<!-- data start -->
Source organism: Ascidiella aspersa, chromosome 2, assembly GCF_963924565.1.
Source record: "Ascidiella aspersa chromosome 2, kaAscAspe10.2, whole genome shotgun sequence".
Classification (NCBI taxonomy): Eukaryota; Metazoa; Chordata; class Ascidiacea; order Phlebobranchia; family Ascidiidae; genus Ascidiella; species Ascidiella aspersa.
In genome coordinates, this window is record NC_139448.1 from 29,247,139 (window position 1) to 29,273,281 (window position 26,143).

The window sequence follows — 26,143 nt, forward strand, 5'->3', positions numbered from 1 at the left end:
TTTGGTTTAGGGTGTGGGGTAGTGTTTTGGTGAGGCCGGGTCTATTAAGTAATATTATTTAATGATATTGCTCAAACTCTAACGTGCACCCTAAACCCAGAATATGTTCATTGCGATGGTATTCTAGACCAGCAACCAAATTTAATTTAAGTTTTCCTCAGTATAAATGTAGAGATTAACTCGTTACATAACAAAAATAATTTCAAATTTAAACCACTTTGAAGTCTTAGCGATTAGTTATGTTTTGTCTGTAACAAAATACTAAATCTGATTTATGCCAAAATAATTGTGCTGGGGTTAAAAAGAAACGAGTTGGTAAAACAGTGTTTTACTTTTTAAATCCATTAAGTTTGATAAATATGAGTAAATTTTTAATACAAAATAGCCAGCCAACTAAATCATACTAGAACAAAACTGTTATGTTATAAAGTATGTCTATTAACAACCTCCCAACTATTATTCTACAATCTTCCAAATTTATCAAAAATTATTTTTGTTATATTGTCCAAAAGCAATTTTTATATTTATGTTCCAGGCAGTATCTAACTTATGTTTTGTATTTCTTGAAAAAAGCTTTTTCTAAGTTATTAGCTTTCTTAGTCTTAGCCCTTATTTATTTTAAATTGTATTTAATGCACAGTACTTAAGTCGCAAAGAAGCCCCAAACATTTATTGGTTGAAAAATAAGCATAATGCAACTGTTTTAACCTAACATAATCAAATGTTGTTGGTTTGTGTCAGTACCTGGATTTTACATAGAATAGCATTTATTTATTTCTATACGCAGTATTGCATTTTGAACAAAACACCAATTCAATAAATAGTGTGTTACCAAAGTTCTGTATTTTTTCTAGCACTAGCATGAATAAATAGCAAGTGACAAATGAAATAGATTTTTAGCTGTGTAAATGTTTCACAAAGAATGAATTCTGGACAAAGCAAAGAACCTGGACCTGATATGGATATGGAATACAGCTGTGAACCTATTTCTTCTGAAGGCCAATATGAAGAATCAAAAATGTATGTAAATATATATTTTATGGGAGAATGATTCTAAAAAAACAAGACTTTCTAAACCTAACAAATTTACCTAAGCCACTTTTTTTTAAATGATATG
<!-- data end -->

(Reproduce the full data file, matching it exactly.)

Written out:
Source organism: Ascidiella aspersa, chromosome 2, assembly GCF_963924565.1.
Source record: "Ascidiella aspersa chromosome 2, kaAscAspe10.2, whole genome shotgun sequence".
Classification (NCBI taxonomy): Eukaryota; Metazoa; Chordata; class Ascidiacea; order Phlebobranchia; family Ascidiidae; genus Ascidiella; species Ascidiella aspersa.
In genome coordinates, this window is record NC_139448.1 from 29,247,139 (window position 1) to 29,273,281 (window position 26,143).

The window sequence follows — 26,143 nt, forward strand, 5'->3', positions numbered from 1 at the left end:
TTTGGTTTAGGGTGTGGGGTAGTGTTTTGGTGAGGCCGGGTCTATTAAGTAATATTATTTAATGATATTGCTCAAACTCTAACGTGCACCCTAAACCCAGAATATGTTCATTGCGATGGTATTCTAGACCAGCAACCAAATTTAATTTAAGTTTTCCTCAGTATAAATGTAGAGATTAACTCGTTACATAACAAAAATAATTTCAAATTTAAACCACTTTGAAGTCTTAGCGATTAGTTATGTTTTGTCTGTAACAAAATACTAAATCTGATTTATGCCAAAATAATTGTGCTGGGGTTAAAAAGAAACGAGTTGGTAAAACAGTGTTTTACTTTTTAAATCCATTAAGTTTGATAAATATGAGTAAATTTTTAATACAAAATAGCCAGCCAACTAAATCATACTAGAACAAAACTGTTATGTTATAAAGTATGTCTATTAACAACCTCCCAACTATTATTCTACAATCTTCCAAATTTATCAAAAATTATTTTTGTTATATTGTCCAAAAGCAATTTTTATATTTATGTTCCAGGCAGTATCTAACTTATGTTTTGTATTTCTTGAAAAAAGCTTTTTCTAAGTTATTAGCTTTCTTAGTCTTAGCCCTTATTTATTTTAAATTGTATTTAATGCACAGTACTTAAGTCGCAAAGAAGCCCCAAACATTTATTGGTTGAAAAATAAGCATAATGCAACTGTTTTAACCTAACATAATCAAATGTTGTTGGTTTGTGTCAGTACCTGGATTTTACATAGAATAGCATTTATTTATTTCTATACGCAGTATTGCATTTTGAACAAAACACCAATTCAATAAATAGTGTGTTACCAAAGTTCTGTATTTTTTCTAGCACTAGCATGAATAAATAGCAAGTGACAAATGAAATAGATTTTTAGCTGTGTAAATGTTTCACAAAGAATGAATTCTGGACAAAGCAAAGAACCTGGACCTGATATGGATATGGAATACAGCTGTGAACCTATTTCTTCTGAAGGCCAATATGAAGAATCAAAAATGTATGTAAATATATATTTTATGGGAGAATGATTCTAAAAAAACAAGACTTTCTAAACCTAACAAATTTACCTAAGCCACTTTTTTTTAAATGATATG